Wednesday, April 04, 2007

Cryptosporidium, and Its Role in Irish Democracy

Reader, meet cryptosporidium. Looks trippy, doesn’t he? You’d get half a week’s dole off a hippy in some murky alley off O’Connell Street if you told him he’d be seeing visions like this vista to our left in half an hour.

Of course, that’s not what the people of Galway are seeing after a feed of cryptosporidium in recent weeks. The chief thing they’re seeing, God love them, are the insides of their underpants as they spend another indeterminable hour on the can after drinking their own tap water.

Somehow it’s not a national scandal that Galway, the fourth biggest city in the country, the citadel of our tourist industry, can’t provide its citizens with clean water to drink. Heads are manifestly not rolling over this, just as they’re not rolling over this nonsensical nurses’ dispute that could be solved in a day if people were really trying, just as they didn’t roll over the new maternity hospital in Cork, just as they didn’t roll in the electronic voting fiasco, just as they never roll ever for all the innumerable snafus in the history of the State.

Morning Ireland provided an insight into just why heads don’t roll around here in an interview this morning with Roderick O’Sullivan. Roderick O’Sullivan is an environmental scientist who carried out a survey on Lough Corrib on behalf of the Lough Corrib Angling Federation. The survey was the largest ever carried out on an Irish lake, testing for thirteen different physical and chemical elements at 31 different sites on the lake.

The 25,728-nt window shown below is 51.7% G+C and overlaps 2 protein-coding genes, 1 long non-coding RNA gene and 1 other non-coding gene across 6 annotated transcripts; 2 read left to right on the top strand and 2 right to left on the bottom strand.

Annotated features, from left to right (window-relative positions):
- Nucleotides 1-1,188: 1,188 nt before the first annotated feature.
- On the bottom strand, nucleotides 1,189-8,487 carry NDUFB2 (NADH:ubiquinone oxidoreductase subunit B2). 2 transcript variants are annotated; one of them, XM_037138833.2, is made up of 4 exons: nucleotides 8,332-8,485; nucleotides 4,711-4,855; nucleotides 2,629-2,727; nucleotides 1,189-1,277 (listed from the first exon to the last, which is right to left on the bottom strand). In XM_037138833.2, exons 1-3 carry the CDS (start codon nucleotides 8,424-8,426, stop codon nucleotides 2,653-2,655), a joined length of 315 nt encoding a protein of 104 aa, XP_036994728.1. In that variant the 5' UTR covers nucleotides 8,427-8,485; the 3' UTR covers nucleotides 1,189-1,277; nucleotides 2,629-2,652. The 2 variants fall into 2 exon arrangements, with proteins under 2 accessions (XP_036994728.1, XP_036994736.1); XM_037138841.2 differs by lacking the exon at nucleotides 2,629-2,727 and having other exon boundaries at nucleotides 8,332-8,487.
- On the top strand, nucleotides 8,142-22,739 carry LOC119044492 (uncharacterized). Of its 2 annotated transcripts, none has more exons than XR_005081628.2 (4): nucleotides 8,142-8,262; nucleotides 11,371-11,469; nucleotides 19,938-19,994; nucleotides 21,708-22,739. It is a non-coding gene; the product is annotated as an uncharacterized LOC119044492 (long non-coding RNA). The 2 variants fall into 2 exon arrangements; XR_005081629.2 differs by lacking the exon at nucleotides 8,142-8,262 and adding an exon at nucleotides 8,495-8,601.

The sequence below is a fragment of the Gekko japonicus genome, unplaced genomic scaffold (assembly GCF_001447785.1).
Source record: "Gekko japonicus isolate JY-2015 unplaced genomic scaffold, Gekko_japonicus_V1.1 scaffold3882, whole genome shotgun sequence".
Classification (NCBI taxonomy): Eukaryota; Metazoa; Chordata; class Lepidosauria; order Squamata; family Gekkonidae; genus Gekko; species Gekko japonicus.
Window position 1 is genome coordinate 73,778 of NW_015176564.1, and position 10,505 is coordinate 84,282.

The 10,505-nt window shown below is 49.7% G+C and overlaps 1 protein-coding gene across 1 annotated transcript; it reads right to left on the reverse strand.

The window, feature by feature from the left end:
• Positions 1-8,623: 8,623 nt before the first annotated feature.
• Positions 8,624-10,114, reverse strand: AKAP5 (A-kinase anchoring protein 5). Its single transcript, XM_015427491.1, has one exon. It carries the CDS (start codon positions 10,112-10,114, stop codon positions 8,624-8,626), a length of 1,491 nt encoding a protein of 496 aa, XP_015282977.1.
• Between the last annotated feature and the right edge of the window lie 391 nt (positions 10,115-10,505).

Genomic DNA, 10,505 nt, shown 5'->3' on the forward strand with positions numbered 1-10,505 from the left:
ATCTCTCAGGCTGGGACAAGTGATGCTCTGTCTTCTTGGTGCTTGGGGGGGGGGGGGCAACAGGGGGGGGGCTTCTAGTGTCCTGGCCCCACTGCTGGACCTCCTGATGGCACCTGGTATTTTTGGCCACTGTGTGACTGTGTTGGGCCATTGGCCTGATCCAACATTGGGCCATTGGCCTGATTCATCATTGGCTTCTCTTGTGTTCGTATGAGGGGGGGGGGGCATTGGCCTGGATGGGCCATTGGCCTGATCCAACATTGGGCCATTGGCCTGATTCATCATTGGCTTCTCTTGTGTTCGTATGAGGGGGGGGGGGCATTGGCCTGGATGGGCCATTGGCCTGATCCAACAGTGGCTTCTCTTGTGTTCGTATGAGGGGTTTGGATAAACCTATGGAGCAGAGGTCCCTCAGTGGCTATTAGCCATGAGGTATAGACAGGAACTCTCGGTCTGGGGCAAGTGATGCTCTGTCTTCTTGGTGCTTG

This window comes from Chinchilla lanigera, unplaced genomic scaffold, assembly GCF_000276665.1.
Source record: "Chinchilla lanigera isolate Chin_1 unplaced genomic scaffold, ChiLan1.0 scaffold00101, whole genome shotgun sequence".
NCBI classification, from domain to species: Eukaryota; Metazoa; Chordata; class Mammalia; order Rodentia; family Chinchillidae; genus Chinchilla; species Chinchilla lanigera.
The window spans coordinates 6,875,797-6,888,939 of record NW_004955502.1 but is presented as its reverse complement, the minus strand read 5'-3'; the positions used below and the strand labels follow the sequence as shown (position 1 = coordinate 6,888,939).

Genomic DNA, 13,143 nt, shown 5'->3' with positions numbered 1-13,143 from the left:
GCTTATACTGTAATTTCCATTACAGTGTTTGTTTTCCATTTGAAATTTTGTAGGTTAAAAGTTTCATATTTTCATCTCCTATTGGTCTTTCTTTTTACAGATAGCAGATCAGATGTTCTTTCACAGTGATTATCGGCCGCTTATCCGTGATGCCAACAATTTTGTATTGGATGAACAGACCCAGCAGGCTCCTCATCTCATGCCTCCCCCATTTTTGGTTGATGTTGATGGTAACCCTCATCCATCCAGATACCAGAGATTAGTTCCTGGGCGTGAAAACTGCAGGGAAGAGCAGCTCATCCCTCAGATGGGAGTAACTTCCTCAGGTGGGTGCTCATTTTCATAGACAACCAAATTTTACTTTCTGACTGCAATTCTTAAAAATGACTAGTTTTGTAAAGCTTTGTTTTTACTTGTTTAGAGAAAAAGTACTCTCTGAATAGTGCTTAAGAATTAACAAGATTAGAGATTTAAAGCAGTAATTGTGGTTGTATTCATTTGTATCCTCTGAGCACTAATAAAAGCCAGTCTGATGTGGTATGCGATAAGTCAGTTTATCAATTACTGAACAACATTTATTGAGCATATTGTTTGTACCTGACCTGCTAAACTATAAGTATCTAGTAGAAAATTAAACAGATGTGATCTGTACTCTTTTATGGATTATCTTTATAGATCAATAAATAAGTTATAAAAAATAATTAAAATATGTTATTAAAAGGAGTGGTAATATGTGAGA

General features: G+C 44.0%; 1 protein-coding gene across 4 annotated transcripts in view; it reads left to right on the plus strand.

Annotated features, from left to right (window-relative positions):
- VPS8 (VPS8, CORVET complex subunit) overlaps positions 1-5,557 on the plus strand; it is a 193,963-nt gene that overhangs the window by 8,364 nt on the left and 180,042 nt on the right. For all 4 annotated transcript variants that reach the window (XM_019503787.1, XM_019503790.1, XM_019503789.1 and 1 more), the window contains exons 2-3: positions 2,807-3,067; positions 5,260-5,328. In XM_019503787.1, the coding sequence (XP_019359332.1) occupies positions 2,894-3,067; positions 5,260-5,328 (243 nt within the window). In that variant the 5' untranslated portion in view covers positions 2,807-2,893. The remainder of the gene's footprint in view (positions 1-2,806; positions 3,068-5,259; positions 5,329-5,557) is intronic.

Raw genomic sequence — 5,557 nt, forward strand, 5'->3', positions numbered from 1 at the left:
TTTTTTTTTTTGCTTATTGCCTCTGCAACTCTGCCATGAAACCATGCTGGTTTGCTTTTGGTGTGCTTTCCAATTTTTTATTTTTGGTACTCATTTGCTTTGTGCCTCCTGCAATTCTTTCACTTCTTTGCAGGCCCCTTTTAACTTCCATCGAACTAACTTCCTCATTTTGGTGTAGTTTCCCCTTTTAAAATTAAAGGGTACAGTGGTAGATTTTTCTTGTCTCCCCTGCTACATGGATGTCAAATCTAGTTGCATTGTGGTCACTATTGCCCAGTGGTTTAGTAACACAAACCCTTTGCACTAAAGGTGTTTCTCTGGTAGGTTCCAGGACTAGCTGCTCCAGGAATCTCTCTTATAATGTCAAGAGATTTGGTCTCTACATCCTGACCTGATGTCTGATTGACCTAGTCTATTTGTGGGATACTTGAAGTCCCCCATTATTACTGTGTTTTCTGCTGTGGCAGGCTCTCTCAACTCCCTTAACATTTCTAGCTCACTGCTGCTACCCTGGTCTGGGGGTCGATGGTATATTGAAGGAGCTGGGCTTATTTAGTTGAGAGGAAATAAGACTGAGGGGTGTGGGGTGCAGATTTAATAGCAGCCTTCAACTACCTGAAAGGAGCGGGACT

The survey found the lake was filthy, in a word. Sewage from the surrounding towns was combining with gallons of slurry sluicing off the fields to sweep into the lake, and that’s now what’s coming out of the faucets in Renmore and Salthill and Shantalla.

So how did Galway County Council react to this survey, that same County Council who are in charge of – that is to say, with whom the fabled buck stops – local water schemes? They “derided and ignored” the report, according to O’Sullivan, which sounds just like them. The only thing an Irish elected official does better than go on junkets is stick his or her head in the sand when the cryptosporidium hits the fan.

Roderick O’Sullivan must be one of those stubborn bucks though, because he took his survey to Europe and made a complaint there. After nine long years – because they’re not really the Action Jackson types beyond in Brussels, you know – why else would our bucks like it so much? – the Eurocrats agreed with Dr O’Sullivan and said yes, Lough Corrib is swimming in shit.

Back to Ireland and a meeting with Dick Roche, Minister for the environment. Dick Roche was having none of it. Ireland is a democracy, Roche lectured Dr O’Sullivan. If the people aren’t saying the lake is polluted, than the lake is not polluted.

Let’s savour that one once more. Ireland is a democracy. If the people aren’t saying that the lake is polluted, then it is not polluted.

An Spailpín Fánach has a question for Minister for the Environment, Dick Roche. If, God forbid, something were to go wrong with the Minister in a cardiovascular sense, whom would he prefer to perform the quadruple bypass – Dr Maurice Nelligan, or some phenomenally popularly-mandated vote sweeping-up machine like Willie O’Dea or Michael Ring? One gets the feeling that once the misfortunate minister lay on the table to look up at Ringy swinging the scalpel about the exposed ministerial chest cavity like a man that had just watched all three Lord of the Rings DVDs back to back and now thought he was wielding the Battle Axe of Gimli, the Minister would have cause to think again.

Dear God in Heaven. We deserve all we get if this is the best we can elect. And for God’s sake, if you’re in Galway, don’t drink the water. We know exactly what’s in it.

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